Huion is hardly a household name but is seriously rivalling other graphics tablet manufacturers, such as Wacom. Indeed, the H610 represents outstanding value-for-money – a 10 inch tablet for just £49.99. At that price you get an entry level Wacom, with a much smaller size and much lower specifications.

But has the Huion got what it takes to really compete?

The Huion comes in a simple cardboard and is held securely inside by a layer of foam material. As well as the expected tablet, pen, CD and instructions booklet, you also get a pen rest, which doubles as storage for 4 replacement nibs. Instructions cover both Windows and Mac installation. The CD contains an electronic copy of the manual, drivers and software. However, I found it better to go straight to the Huion website and download the latest version from there.

The pen has two side buttons on it and the end “clicker” is the power – click it for on, click it again for off. It runs off a single AAA battery. There are a series of buttons on the tablet too – all of these buttons are programmable via the included software (more of that in a bit). A light on the tablet shows when the pen is detected against the surface, which provides a re-assuring status.

The software for Windows and Mac are similar but, whereas the Mac installs two separate pieces of software, the Windows installs just one, but with the functionality of both built-in. The primary piece of software (other than the driver) allows you to make the appropriate configuration changes. The secondary allows you to test the pen sensitivity – it launches a window on which you can try some sketching. It’s a great test bed, particularly if you’re not sure if the graphics software you’re using supports it or not. Indeed, Gimp doesn’t (well, not on the Mac, anyway) so this gave me reassurance it was just that software at fault.

One issue I did have on the Mac was that it decided that the tablet was a keyboard and wanted me to configure it (which I failed at doing). It would be nice if this was covered off in the provided instructions.

As I said, I tested this with Gimp on the Mac but, unfortunately, that doesn’t support the pressure sensitivity – 2048 levels on this device! However, switching to Windows and using PaintTool SAI, I experienced the full advantages of the Huion. Simple in use, it was a pleasure to use. Windows 10 also supports it as a pen device, which automatically activated a number of built-in features including hand-written note taking, on-screen keyboard and numerous apps, many of which support the sensitivity as well – I hadn’t appreciated just how many good pens apps there are in the Windows store!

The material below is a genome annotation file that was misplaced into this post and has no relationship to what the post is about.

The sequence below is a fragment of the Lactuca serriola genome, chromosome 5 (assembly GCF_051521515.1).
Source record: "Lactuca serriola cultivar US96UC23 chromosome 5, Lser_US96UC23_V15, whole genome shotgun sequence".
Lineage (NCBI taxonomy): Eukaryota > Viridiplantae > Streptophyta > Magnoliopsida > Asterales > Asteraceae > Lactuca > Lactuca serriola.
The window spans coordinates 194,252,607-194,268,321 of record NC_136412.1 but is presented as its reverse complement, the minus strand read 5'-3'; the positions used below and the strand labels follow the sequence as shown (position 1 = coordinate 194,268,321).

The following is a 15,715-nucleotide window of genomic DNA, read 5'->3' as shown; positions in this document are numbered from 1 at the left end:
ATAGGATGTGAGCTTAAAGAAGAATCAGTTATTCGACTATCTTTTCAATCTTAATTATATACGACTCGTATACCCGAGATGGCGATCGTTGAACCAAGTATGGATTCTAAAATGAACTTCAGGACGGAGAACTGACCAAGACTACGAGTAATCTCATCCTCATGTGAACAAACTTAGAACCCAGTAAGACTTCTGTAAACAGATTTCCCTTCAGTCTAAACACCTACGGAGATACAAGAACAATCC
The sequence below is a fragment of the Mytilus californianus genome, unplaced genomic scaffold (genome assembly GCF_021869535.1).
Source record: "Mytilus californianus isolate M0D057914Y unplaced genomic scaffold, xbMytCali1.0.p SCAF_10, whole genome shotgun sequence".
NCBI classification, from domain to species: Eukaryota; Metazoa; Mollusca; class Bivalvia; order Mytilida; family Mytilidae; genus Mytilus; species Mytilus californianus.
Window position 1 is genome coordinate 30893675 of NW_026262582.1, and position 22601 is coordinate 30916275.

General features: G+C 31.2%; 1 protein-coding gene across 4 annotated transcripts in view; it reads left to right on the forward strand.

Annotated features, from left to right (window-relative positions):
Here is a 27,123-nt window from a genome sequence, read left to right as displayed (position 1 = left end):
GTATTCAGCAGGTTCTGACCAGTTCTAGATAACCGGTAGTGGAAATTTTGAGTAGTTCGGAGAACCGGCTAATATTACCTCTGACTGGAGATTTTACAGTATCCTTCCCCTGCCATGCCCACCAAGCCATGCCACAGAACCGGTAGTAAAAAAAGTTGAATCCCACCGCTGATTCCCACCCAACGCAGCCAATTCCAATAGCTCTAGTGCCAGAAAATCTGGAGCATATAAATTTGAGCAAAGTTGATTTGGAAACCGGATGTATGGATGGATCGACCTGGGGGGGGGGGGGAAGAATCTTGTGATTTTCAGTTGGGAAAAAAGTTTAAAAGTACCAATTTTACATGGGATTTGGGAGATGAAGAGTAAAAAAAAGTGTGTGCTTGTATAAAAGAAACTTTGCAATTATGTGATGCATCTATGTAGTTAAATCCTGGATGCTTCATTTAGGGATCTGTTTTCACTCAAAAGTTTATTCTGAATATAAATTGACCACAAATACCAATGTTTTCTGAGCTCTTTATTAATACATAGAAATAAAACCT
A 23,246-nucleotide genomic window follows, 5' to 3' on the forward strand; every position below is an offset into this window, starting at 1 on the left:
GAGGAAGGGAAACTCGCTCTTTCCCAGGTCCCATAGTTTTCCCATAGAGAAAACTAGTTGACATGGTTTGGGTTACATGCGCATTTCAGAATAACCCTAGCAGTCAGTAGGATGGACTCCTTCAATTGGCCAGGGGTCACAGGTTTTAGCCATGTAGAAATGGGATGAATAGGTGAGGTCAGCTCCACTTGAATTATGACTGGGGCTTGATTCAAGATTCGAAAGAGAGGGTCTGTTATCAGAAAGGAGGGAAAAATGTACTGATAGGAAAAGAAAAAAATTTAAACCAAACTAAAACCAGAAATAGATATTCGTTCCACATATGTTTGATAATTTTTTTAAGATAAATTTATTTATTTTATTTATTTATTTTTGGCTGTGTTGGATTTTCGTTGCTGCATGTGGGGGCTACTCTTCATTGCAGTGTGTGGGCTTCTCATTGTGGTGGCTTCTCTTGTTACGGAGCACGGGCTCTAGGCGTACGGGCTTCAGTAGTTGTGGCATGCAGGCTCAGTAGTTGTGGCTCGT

The writing area is 8″ x 5″, which fits 16×10 aspect ratio monitors and is pretty close to 16×9 monitors, making it a good choice for those using newer laptop screens and monitors. Additionally, the tablet software allows you to lock the active area of the tablet to the screen ratio so that your drawing movements scale in proportion to what’s on the screen. Alternatively, you can specify the active area you want such as using only half of the tablet for browsing so you don’t have to move your hand as much.

The tablet itself is 1 cm thick and close to the size of a sheet of A4 paper, and feels solid but lightweight. There are rubber feet underneath and it connects via a USB cable (micro USB cable into the side of the tablet and a full-size USB connector into your computer).

The pen is chunky but no more so than, say, a fountain pen. Rubberised, it’s gripped easily in the hand. It glides easily across the tablet surface and feels reasonably well built, although the buttons are a bit “rattly”.

My daughter, currently at University on a comic-art degree course, loves her Wacom but I managed to part her from it to try this out. Although nothing made her want to switch, she was impressed with the device and certainly had no gripes about it.



Well built, this is a good quality tablet but at a fraction of the usual price. It works well, with excellent levels of resolution and pen sensitivity.

My only gripes are down to the build quality of the pen buttons and the installation issues on my Mac but they are, let’s be honest, they’re really minor points.

In my mind, if you’re considering a more expensive alternative, I’d have to question why.

Disclosure of gift - I received this product at a discounted price in exchange for an honest and unbiased review.

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